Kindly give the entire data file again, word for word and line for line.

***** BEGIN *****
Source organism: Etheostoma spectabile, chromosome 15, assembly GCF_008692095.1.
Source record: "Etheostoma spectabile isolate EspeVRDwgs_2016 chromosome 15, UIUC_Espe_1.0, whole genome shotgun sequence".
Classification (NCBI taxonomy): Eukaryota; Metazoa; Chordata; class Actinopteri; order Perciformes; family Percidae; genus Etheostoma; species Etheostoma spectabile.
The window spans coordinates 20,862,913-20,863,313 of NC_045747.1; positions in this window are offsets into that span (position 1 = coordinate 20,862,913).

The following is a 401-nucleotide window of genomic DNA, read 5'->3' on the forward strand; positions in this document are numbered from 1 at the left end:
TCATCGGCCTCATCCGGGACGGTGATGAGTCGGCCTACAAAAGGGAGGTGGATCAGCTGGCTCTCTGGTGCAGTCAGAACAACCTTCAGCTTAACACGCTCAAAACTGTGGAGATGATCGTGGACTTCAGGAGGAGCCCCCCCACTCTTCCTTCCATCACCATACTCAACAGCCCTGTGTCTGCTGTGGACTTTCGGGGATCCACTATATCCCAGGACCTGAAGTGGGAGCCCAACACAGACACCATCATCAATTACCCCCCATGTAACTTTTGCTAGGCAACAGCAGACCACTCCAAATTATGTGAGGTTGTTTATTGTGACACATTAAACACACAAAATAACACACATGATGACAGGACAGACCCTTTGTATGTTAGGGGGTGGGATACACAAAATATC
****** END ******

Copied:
Source organism: Etheostoma spectabile, chromosome 15, assembly GCF_008692095.1.
Source record: "Etheostoma spectabile isolate EspeVRDwgs_2016 chromosome 15, UIUC_Espe_1.0, whole genome shotgun sequence".
Classification (NCBI taxonomy): Eukaryota; Metazoa; Chordata; class Actinopteri; order Perciformes; family Percidae; genus Etheostoma; species Etheostoma spectabile.
The window spans coordinates 20,862,913-20,863,313 of NC_045747.1; positions in this window are offsets into that span (position 1 = coordinate 20,862,913).

The following is a 401-nucleotide window of genomic DNA, read 5'->3' on the forward strand; positions in this document are numbered from 1 at the left end:
TCATCGGCCTCATCCGGGACGGTGATGAGTCGGCCTACAAAAGGGAGGTGGATCAGCTGGCTCTCTGGTGCAGTCAGAACAACCTTCAGCTTAACACGCTCAAAACTGTGGAGATGATCGTGGACTTCAGGAGGAGCCCCCCCACTCTTCCTTCCATCACCATACTCAACAGCCCTGTGTCTGCTGTGGACTTTCGGGGATCCACTATATCCCAGGACCTGAAGTGGGAGCCCAACACAGACACCATCATCAATTACCCCCCATGTAACTTTTGCTAGGCAACAGCAGACCACTCCAAATTATGTGAGGTTGTTTATTGTGACACATTAAACACACAAAATAACACACATGATGACAGGACAGACCCTTTGTATGTTAGGGGGTGGGATACACAAAATATC